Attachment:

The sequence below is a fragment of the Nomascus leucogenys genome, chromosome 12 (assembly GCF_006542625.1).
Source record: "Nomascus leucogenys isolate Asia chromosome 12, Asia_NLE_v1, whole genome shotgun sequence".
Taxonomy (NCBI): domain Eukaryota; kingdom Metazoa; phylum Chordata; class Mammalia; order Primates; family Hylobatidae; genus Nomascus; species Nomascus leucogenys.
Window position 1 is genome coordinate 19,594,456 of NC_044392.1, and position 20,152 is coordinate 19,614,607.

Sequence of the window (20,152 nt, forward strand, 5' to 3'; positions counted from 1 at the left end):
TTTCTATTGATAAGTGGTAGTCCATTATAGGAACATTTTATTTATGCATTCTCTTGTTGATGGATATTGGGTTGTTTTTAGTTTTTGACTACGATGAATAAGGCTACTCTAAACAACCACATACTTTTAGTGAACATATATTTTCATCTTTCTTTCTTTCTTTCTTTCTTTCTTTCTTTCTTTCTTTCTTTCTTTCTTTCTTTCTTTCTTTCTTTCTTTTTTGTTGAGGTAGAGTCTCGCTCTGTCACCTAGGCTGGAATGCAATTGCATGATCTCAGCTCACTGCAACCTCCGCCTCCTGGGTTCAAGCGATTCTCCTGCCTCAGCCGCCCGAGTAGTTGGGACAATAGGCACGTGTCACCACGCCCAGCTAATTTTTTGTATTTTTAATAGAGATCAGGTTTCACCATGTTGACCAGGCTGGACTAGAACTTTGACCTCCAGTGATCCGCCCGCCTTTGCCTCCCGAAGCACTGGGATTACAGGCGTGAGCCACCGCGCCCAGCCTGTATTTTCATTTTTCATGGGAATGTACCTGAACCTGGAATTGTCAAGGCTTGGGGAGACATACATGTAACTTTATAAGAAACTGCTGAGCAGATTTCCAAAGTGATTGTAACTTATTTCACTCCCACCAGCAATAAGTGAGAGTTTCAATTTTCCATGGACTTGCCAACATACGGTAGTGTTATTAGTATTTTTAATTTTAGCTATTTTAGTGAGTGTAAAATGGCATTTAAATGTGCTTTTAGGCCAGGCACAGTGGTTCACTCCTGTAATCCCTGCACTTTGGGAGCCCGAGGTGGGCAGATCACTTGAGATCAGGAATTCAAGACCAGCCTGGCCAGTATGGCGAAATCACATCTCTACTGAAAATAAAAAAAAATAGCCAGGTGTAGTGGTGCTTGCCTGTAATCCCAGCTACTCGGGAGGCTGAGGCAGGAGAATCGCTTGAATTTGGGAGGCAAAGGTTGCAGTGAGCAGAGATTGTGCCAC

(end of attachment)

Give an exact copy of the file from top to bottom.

The sequence below is a fragment of the Nomascus leucogenys genome, chromosome 12 (assembly GCF_006542625.1).
Source record: "Nomascus leucogenys isolate Asia chromosome 12, Asia_NLE_v1, whole genome shotgun sequence".
Taxonomy (NCBI): domain Eukaryota; kingdom Metazoa; phylum Chordata; class Mammalia; order Primates; family Hylobatidae; genus Nomascus; species Nomascus leucogenys.
Window position 1 is genome coordinate 19,594,456 of NC_044392.1, and position 20,152 is coordinate 19,614,607.

Sequence of the window (20,152 nt, forward strand, 5' to 3'; positions counted from 1 at the left end):
TTTCTATTGATAAGTGGTAGTCCATTATAGGAACATTTTATTTATGCATTCTCTTGTTGATGGATATTGGGTTGTTTTTAGTTTTTGACTACGATGAATAAGGCTACTCTAAACAACCACATACTTTTAGTGAACATATATTTTCATCTTTCTTTCTTTCTTTCTTTCTTTCTTTCTTTCTTTCTTTCTTTCTTTCTTTCTTTCTTTCTTTCTTTCTTTTTTGTTGAGGTAGAGTCTCGCTCTGTCACCTAGGCTGGAATGCAATTGCATGATCTCAGCTCACTGCAACCTCCGCCTCCTGGGTTCAAGCGATTCTCCTGCCTCAGCCGCCCGAGTAGTTGGGACAATAGGCACGTGTCACCACGCCCAGCTAATTTTTTGTATTTTTAATAGAGATCAGGTTTCACCATGTTGACCAGGCTGGACTAGAACTTTGACCTCCAGTGATCCGCCCGCCTTTGCCTCCCGAAGCACTGGGATTACAGGCGTGAGCCACCGCGCCCAGCCTGTATTTTCATTTTTCATGGGAATGTACCTGAACCTGGAATTGTCAAGGCTTGGGGAGACATACATGTAACTTTATAAGAAACTGCTGAGCAGATTTCCAAAGTGATTGTAACTTATTTCACTCCCACCAGCAATAAGTGAGAGTTTCAATTTTCCATGGACTTGCCAACATACGGTAGTGTTATTAGTATTTTTAATTTTAGCTATTTTAGTGAGTGTAAAATGGCATTTAAATGTGCTTTTAGGCCAGGCACAGTGGTTCACTCCTGTAATCCCTGCACTTTGGGAGCCCGAGGTGGGCAGATCACTTGAGATCAGGAATTCAAGACCAGCCTGGCCAGTATGGCGAAATCACATCTCTACTGAAAATAAAAAAAAATAGCCAGGTGTAGTGGTGCTTGCCTGTAATCCCAGCTACTCGGGAGGCTGAGGCAGGAGAATCGCTTGAATTTGGGAGGCAAAGGTTGCAGTGAGCAGAGATTGTGCCAC